Arsenic Levels Rising in Rice

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Content below By Atli Arnarson, PhD | 30,337 views on
Arsenic is one of the world’s most toxic elements.
Throughout history, it has been infiltrating the food chain and finding its way into our foods.
However, this problem is now getting worse.
Widespread pollution is raising the levels of arsenic in foods, posing a serious health risk.
Recently, studies have detected high levels of arsenic in rice.
This is a major concern, since rice is a staple food for a large part of the world’s population.
Should you be worried? Let’s have a look.

What is Arsenic?

Arsenic is a toxic trace element, denoted by the symbol As.
It is not usually found on its own. Rather, it is bound with other elements in chemical compounds.
These compounds can be divided into two broad categories (1):

  1. Organic arsenic: mainly found in plant and animal tissues.
  2. Inorganic arsenic: found in rocks and soil or dissolved in water. This is the more toxic form.

Both forms are naturally present in the environment, but their levels have been increasing due to pollution.
For a number of reasons, rice may accumulate a significant amount of inorganic arsenic (the more toxic form) from the environment.

Bottom Line: Rice efficiently absorbs arsenic from irrigation water, soil and even cooking water. Some of that arsenic is of natural origin, but pollution is often responsible for higher levels.

Is Arsenic in Rice a Concern?

Yes. There is no doubt about it, arsenic in rice is a problem.
This may pose a health risk to those who eat rice every day in considerable amounts.
This mainly applies to people in Asia or people with Asian-based diets.
Other groups who may eat a lot of rice products include young children and those on a milk-free or gluten-free diet. Rice-based infant formulas, rice crackers, pudding and rice milk sometimes make up a large portion of these diets.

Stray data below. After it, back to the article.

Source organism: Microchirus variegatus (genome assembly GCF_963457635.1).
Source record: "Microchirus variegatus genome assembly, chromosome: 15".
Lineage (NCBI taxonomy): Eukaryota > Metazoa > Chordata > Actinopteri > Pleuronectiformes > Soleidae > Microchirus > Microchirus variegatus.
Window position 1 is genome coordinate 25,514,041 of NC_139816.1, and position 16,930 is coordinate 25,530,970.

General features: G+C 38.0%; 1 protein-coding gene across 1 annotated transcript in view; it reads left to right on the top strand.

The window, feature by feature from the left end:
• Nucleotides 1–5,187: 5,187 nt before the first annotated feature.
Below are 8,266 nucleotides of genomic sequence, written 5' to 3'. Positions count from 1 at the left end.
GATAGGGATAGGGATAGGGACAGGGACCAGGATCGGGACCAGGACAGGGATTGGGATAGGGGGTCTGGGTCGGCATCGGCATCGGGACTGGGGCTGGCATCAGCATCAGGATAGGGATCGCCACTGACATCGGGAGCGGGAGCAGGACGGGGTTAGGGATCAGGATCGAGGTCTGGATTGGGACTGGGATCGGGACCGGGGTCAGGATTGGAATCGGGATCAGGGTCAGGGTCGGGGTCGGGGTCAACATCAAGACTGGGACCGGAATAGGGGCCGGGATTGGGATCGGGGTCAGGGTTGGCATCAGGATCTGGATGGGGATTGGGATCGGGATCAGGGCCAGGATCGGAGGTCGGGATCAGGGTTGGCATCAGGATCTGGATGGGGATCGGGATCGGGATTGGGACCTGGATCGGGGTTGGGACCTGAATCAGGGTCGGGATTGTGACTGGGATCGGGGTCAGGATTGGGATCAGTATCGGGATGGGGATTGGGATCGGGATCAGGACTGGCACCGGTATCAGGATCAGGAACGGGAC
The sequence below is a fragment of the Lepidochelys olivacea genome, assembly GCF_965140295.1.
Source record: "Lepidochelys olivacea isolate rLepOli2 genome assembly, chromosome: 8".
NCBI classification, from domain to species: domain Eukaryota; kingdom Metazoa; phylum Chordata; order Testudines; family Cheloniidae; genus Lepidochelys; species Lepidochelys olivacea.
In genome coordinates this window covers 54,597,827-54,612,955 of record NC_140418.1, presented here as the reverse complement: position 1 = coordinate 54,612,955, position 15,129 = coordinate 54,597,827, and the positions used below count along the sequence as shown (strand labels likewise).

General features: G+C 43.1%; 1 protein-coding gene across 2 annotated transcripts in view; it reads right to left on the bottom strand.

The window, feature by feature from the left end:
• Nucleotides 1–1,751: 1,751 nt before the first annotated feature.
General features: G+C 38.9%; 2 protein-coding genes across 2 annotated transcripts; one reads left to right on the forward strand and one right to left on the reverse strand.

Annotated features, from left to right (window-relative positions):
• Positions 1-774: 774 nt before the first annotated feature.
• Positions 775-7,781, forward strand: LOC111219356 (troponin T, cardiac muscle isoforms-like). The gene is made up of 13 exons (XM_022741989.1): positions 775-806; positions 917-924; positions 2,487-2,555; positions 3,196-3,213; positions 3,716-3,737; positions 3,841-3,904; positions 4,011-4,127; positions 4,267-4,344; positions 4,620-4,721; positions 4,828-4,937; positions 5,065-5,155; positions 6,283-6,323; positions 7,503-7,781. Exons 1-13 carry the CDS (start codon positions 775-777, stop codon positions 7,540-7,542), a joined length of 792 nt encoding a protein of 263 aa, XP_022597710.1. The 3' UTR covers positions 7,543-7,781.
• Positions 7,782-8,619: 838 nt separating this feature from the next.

Young children are especially vulnerable because of their small body size. Therefore, feeding them rice cereals every day may not be such a good idea (14, 15).
Of additional concern is brown rice syrup, a rice-derived sweetener that may be high in arsenic. It is often used in baby formulas (16, 44).
Of course, not all rice contains high arsenic levels, but determining the arsenic content of a particular rice product may be difficult (or impossible) without actually measuring it in a lab.

Bottom Line: Arsenic contamination is a serious concern for the millions of people who rely on rice as their staple food. Young children are also at risk if rice-based products make up a large part of their diet.

Take Home Message

Arsenic in rice is a serious concern for many people.
A huge percentage of the world’s population relies on rice as a main food source, and millions of people may be at risk of developing arsenic-related health problems.
That being said, if you eat rice in moderation as a part of a varied diet, you should be totally fine.
However, if rice happens to be a large part of your diet, make sure that it was grown in a non-polluted area.
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